Album Reviews

C2C – Tetra

on February 11, 2013, 12:00am
Cover Art - Tetra D
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Though the ceaseless EDM and dubstep movement has roots in the DJ community, the actual amount of record-scratching going on is pretty minimal. Perhaps that’s because multi-DMC World championship winning French scratch-DJ quartet C2C (short for Coups 2 Cross) have spent nearly 15 years before releasing a full-length debut. While they’ve already ascended to the top of the scratching circuit, Tetra stands as their mission statement, a diverse blend of genres chopped together by four master chefs.

Opener “The Cell” strides into familiar territory, a huge drop furnished by bassy synths, flute, and samples of a choir. The strident beat and swaggery double-speed vocals embody the opulent, goofy, triumph of a party featured on the album’s cover. And, being long-traveled veterans in the scene, they know the importance of both a flowing experience and a short attention span. As such, the camera seamlessly swivels over to the smash cut commercial of “Down the Road”, where blues meets Daft Punk.

Splicing pieces of other genres into your own film is one thing, but projecting yourself into another genre is a messy arrangement. The up-tempo pop slam of “Because of You” casts Pigeon John in a pale Gorillaz facsimile. As a counterpoint, “King’s Season” strives for a seductive, epic hip-hop groove, but often  clutters up Rita J.’s rhymes, as if each of the four DJs all need to prove that they’re contributing something. The airy “Give Up the Ghost” builds an ambience only to distance itself under an abundance of flourishes. This sort of work proves an extreme degree of skill, though without the impactful emotionalism of fellow Frenchmen Air.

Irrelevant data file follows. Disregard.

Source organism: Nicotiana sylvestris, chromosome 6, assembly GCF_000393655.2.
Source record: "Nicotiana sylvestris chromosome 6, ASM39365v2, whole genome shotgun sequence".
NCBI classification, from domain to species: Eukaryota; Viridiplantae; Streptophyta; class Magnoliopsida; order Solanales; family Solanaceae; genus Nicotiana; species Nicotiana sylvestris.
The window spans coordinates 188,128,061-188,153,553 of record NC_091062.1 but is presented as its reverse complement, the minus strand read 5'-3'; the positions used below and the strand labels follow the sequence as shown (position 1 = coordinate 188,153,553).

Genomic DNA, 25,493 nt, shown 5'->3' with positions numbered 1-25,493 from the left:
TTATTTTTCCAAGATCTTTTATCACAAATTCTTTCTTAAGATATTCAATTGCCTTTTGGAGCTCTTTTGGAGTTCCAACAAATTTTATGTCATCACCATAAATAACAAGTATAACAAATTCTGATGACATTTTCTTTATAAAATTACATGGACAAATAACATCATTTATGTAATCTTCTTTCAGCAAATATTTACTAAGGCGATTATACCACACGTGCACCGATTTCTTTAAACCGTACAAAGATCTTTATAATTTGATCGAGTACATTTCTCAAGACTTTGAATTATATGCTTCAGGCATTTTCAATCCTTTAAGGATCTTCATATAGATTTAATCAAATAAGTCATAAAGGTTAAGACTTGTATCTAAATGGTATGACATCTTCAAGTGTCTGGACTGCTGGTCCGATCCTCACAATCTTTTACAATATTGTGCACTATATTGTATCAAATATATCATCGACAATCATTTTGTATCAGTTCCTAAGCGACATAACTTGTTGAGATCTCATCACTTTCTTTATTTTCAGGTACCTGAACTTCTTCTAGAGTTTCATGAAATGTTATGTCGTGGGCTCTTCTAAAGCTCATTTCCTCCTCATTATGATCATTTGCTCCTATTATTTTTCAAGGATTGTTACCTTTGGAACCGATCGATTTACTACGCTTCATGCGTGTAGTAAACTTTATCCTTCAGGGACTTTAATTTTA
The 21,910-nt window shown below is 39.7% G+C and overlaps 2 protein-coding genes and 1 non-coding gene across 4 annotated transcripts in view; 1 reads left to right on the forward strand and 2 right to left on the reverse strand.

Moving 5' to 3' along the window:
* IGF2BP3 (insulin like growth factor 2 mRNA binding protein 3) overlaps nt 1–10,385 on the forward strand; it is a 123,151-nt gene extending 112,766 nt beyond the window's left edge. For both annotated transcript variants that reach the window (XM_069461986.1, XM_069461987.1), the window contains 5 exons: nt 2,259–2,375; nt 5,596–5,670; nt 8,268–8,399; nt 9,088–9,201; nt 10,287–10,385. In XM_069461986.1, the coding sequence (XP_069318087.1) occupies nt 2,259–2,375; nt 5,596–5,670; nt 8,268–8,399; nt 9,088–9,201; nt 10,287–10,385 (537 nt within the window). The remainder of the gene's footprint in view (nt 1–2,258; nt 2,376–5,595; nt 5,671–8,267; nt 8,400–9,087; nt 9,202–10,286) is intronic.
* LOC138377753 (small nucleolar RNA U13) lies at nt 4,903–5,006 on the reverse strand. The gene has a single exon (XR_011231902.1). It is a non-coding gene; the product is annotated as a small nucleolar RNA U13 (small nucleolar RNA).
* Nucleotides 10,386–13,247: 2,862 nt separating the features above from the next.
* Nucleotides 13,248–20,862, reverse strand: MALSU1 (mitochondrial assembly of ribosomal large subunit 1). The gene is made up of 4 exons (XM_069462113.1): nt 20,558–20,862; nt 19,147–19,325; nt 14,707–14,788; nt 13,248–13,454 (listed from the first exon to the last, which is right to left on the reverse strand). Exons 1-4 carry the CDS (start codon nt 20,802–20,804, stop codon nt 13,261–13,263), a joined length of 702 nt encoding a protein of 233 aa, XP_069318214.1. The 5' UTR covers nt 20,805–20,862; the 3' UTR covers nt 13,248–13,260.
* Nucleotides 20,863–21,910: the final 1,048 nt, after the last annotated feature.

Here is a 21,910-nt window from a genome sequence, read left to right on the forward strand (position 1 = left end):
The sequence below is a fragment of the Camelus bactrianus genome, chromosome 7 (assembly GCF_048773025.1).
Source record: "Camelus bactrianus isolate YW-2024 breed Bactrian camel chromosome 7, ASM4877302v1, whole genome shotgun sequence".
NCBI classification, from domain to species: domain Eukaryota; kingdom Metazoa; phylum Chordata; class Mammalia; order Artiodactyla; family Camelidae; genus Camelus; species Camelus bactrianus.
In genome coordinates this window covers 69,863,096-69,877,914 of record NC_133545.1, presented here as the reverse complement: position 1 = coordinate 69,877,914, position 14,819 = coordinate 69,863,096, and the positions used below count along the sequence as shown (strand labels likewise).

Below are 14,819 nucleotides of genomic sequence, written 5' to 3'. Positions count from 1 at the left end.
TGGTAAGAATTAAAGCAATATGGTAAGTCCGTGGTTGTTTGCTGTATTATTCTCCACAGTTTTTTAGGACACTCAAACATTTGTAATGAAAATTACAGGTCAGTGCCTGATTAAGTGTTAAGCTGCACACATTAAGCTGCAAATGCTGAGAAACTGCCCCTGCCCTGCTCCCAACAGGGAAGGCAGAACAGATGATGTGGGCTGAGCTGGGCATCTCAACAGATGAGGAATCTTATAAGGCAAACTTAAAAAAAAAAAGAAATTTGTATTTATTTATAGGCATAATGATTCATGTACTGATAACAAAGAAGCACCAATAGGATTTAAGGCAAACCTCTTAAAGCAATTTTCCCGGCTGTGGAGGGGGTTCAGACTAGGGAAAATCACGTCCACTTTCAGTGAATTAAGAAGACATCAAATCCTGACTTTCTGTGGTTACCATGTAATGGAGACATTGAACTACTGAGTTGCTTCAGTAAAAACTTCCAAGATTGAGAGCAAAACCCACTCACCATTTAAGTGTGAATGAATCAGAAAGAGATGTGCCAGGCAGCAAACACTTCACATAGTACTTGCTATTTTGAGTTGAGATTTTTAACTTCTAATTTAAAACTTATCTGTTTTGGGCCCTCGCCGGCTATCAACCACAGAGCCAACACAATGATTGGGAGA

The blistering “Happy”, though, returns the quartet to the fore, with Derek Martin’s vocals coming from a Little Richard tradition that indulges in some classical brazenness. As such, the tweaks and scratches stand out more prominently — their on-the-fly mastery matching the strength of Martin’s delivery. The skittering flamenco guitar samples and charred vinyl of “Together” leaves the mouth agape at the precision of their DJ talents. Fans of instrumental mastery will find plenty to admire in C2C’s long-awaited debut, though the technicality of the scratching often overshadows the feelings intended within the music.

Essential Tracks: “The Cell”, “Happy”

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